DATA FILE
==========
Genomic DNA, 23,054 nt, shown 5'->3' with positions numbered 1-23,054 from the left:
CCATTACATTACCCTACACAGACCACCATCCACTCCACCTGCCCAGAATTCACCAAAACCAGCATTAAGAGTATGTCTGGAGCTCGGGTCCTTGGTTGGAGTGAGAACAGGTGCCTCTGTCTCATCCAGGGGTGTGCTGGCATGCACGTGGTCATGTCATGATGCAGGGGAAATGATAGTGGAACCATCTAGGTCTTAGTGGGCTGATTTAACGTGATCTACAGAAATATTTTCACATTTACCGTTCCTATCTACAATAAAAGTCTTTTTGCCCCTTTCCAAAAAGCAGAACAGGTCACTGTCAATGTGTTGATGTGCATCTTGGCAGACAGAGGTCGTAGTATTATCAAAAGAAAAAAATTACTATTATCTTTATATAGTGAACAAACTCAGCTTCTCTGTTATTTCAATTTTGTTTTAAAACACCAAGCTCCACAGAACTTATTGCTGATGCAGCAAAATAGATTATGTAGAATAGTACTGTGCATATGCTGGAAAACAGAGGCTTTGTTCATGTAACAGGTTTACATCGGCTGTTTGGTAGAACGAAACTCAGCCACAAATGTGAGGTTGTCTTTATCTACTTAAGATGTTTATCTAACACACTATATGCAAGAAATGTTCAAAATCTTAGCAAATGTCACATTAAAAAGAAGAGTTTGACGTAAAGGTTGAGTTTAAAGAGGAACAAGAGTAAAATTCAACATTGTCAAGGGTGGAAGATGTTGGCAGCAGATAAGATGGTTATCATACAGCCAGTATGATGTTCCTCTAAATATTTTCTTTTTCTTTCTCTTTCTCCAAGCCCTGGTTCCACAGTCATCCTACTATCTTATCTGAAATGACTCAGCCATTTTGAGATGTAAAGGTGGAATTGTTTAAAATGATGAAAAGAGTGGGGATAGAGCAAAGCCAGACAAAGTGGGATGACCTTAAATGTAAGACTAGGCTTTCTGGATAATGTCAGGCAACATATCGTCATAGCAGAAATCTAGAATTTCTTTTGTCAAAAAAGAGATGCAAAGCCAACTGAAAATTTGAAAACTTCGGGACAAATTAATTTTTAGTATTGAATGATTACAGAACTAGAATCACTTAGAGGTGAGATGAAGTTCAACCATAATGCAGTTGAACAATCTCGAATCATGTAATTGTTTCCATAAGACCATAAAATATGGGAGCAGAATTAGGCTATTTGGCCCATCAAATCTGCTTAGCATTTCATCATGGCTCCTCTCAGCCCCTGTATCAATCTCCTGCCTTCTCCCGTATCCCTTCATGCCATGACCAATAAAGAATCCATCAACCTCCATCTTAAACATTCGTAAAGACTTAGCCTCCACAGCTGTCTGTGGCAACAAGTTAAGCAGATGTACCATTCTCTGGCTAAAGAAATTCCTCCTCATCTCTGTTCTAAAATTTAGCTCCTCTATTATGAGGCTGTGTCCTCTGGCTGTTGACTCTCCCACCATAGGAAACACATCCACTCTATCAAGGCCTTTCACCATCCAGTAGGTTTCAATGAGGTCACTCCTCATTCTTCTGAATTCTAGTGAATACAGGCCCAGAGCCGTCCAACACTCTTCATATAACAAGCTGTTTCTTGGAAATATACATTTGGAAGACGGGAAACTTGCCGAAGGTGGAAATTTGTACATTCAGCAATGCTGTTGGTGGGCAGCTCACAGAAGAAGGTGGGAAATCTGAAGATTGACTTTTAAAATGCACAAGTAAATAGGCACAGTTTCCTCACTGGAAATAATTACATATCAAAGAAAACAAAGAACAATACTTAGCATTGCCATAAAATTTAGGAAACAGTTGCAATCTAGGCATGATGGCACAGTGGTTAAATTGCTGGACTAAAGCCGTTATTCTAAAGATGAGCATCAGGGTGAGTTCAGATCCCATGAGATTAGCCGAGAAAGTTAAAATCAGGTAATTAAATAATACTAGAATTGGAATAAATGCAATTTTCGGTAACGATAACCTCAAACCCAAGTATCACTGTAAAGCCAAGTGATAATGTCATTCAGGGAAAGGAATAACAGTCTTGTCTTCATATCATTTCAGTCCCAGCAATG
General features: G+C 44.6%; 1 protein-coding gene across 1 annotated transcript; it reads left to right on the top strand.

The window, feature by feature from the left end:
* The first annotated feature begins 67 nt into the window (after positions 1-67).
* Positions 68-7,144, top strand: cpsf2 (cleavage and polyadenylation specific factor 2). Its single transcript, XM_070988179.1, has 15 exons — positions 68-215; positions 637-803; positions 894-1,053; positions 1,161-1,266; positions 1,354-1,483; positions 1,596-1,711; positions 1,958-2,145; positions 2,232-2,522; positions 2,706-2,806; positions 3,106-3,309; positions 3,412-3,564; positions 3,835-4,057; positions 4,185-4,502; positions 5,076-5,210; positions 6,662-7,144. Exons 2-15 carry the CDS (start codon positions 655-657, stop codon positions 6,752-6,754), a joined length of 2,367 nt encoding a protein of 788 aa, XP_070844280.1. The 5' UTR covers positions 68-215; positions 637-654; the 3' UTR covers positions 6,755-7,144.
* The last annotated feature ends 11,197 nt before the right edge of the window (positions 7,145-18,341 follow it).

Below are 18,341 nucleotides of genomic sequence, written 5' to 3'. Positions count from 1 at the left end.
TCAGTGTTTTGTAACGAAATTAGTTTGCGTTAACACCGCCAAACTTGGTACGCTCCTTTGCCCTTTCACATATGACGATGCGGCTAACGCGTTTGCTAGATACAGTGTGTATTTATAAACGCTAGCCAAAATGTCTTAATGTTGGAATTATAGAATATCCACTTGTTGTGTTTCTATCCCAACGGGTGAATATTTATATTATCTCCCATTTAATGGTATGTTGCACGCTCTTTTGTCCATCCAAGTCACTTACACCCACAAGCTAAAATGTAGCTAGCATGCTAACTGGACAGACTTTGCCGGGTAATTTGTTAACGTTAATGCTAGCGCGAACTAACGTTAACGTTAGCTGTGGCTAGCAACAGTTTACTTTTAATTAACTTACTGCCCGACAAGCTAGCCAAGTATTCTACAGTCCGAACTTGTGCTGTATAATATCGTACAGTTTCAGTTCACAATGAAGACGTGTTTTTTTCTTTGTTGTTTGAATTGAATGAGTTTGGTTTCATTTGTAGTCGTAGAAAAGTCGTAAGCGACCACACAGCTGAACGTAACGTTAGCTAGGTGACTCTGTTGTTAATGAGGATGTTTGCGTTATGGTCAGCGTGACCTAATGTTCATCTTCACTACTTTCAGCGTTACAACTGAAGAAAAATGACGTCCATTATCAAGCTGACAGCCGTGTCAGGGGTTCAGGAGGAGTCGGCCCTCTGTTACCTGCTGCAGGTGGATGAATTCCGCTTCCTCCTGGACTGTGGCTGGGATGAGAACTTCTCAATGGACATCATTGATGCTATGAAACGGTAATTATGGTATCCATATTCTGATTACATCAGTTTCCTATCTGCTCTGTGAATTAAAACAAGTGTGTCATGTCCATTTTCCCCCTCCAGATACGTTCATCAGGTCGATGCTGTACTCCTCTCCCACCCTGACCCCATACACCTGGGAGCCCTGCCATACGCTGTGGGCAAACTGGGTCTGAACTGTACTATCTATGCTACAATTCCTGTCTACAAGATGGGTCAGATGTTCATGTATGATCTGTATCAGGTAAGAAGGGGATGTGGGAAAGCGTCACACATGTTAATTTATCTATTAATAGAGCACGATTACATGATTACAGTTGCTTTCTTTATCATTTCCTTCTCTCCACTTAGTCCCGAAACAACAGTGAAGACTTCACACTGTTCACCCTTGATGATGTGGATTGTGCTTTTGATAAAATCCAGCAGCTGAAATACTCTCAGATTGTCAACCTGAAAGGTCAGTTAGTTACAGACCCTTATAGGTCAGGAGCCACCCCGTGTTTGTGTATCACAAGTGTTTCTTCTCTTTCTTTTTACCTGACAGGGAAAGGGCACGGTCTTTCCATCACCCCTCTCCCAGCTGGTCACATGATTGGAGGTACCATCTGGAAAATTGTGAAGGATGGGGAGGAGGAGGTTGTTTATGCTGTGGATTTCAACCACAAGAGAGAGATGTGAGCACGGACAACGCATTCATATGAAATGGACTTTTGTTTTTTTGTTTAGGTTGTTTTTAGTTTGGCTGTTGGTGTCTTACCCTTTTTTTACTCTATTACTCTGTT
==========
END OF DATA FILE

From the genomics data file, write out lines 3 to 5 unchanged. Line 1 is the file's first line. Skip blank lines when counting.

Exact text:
General features: G+C 44.6%; 1 protein-coding gene across 1 annotated transcript; it reads left to right on the top strand.

The window, feature by feature from the left end:
* The first annotated feature begins 67 nt into the window (after positions 1-67).